Sunday, December 9, 2012

And So This is Christmas: an Unbeliever's Guide to Believing

And So This is Christmas: an Unbeliever’s Guide to Believing

It’s hard to write anything original about Christmas. Holiday self-help advice gets about as original and moving as the countless bad renditions of any number of holiday songs playing non-stop from the first of November until the New Year.

So why am I compelled to offer it?

People try. It’s charming really, the effort made by everyone from the smallest tot to those most advanced in the art of grand and great-grand parenting, to observe the weeks called “The Holidays” with glee and hope for renewal and connection. Why?

Who really knows?  But it goes deep, even deeper than how many of the world’s spiritual traditions invest those weeks around the North’s winter solstice with significance, doesn’t it?

In reality the holidays aren’t easy.

Often they aren’t nearly as fun as they are made out to be. Many years we are left with the feeling that we have failed at the true test of the holidays, failed at being “happy”.

The Holidays as they are promoted are like a giant pressure cooker: the pressure to be happy, to spend what one may not have enough of… money, time, love, friends, family…  the pressure of the idiotic idea that material gifts can buy or even symbolize the complicated and multifaceted nature of connection and love.

The fact is, however, that at a more deeply felt level there can also be the pressure to put aside what may be the more realistic innate and symbolic structure of the time of the year, the passing of precious time, the losses, the introduction of the New.  This passage will happen even if we aren’t ready for it and may not, at any conceivable level, be able to “afford” it, “afford” to be somewhere New when what is Old seems to be slipping away or being taken from us, even stolen.

We count what passes. People, homes, friendships, age, health. What else? This is something that seems unavoidable as the world spins and tilts us away from the light, and we get ready for the long stretch into longer days, the growing season, the hope… the hope FOR hope.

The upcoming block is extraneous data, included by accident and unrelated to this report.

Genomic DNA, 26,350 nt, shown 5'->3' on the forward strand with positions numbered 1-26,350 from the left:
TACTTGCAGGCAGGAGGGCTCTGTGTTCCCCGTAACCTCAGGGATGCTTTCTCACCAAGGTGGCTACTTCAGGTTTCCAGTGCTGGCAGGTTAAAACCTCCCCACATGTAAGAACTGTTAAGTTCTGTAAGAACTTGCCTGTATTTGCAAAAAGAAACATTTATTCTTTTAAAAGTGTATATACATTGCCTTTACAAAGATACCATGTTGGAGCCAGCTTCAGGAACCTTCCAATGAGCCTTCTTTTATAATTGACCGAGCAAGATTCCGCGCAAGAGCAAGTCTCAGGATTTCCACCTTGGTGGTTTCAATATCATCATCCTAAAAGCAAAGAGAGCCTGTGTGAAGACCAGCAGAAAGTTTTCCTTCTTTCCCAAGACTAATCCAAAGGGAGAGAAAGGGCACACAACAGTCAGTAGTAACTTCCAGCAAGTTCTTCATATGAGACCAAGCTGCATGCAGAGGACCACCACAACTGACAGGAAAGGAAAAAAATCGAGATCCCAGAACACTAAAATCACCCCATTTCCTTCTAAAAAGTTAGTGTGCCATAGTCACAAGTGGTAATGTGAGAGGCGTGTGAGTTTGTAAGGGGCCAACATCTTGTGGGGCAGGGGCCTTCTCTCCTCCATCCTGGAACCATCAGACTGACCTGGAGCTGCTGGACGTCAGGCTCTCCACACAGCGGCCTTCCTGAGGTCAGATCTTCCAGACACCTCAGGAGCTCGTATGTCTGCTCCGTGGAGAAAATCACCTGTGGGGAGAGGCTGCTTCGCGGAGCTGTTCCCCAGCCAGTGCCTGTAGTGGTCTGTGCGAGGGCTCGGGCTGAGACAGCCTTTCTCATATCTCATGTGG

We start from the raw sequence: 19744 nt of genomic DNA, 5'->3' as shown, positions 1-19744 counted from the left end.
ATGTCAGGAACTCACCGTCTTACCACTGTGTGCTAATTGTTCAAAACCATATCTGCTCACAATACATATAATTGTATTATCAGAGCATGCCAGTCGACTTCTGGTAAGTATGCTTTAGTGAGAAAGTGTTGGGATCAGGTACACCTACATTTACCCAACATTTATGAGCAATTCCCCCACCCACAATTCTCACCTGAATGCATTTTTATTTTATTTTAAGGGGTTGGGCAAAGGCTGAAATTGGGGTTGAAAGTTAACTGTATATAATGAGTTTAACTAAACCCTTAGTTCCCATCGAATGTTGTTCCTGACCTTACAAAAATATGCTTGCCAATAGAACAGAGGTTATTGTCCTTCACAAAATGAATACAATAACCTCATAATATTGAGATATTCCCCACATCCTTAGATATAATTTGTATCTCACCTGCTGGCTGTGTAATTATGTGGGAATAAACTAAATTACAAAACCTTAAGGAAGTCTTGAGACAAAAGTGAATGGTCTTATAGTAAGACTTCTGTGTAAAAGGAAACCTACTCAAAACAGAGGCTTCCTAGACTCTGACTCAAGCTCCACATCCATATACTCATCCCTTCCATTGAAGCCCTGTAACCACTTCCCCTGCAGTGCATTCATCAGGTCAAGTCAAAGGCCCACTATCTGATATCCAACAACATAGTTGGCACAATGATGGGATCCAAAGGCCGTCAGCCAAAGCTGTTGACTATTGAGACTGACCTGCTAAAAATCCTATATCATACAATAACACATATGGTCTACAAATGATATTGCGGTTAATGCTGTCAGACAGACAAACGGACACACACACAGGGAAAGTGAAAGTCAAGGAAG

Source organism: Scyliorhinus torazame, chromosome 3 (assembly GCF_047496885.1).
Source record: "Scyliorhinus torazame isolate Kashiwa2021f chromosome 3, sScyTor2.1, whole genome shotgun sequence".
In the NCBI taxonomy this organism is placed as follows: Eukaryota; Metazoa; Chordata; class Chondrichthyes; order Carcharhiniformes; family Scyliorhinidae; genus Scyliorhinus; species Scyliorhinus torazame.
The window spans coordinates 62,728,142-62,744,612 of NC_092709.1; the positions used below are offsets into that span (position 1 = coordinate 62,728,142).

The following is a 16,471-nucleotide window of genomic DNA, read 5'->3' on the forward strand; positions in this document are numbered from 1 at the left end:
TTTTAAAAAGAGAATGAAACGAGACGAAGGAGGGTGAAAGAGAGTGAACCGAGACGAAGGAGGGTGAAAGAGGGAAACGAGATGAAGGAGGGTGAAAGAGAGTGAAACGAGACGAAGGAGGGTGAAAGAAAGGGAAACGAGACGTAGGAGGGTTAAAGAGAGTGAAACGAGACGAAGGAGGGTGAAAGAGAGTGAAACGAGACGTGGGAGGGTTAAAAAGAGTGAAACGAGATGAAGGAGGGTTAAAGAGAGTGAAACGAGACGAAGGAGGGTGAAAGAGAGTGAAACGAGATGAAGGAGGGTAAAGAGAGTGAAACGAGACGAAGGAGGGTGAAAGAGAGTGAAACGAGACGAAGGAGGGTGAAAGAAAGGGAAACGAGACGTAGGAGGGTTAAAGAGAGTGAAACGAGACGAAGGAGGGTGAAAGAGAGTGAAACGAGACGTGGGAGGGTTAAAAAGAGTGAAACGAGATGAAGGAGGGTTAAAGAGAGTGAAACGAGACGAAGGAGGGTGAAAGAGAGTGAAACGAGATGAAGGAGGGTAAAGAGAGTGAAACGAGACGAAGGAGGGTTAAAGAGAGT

We measure change. It is in our DNA; packaged in these things we call holidays. And sometimes I think they have been almost completely co-opted by a materialist perspective that tries ever so diligently to rob us of our connection to the deeper meanings in the season, the sobriety of it, the losses, the potential and its tentative hold on what we wish the newness will grant us. The fact that the holiday’s truest visions have been so powerfully denied only accentuates their power over us. In that propagandized denial of the full range of the nature and meaning of the turning of the darkest darkness to the gradual rebirth of the light, we are forced to deny our own inner revolutions… the necessary changes of living.

Even if we are fearful about what is ahead; even if we read in the dreams of the turning of the world the coming of storms and droughts, the potential for poor harvest. 

It is easy to be led away from the truest observations of the season through the propaganda of a hoarding mentality that gets reflected in a make-believe over-abundance, a release of endorphins through a compulsive purchase that shields us from very real trepidations that we are required to feel to be fully human.

How do we rescue THAT? How do we rescue that when THAT is the reason for the season, that teeter-totter balance between what we love the most and what we fear losing the most or may have already lost? The yin-yang of what is new and why it must come and that which must be left behind?

We may cut a tree down. We may take out the heirloom ornaments and lights. We may contemplate each sparkling story as we hang it from the tree. We may laugh with others, we may walk quickly into another room to shed deep tears, we may hold on to whom ever stands near and feel the real warmth of how we could not go forward into an unsure future without that kindred heart beating… beating, beating….

All this empty buying! What does it signify actually? What does it mean?

This season I think I will vote to suspend my disbelief in the sacredness of the turning of the year and how this time of the year is the most appropriate for that deep observation.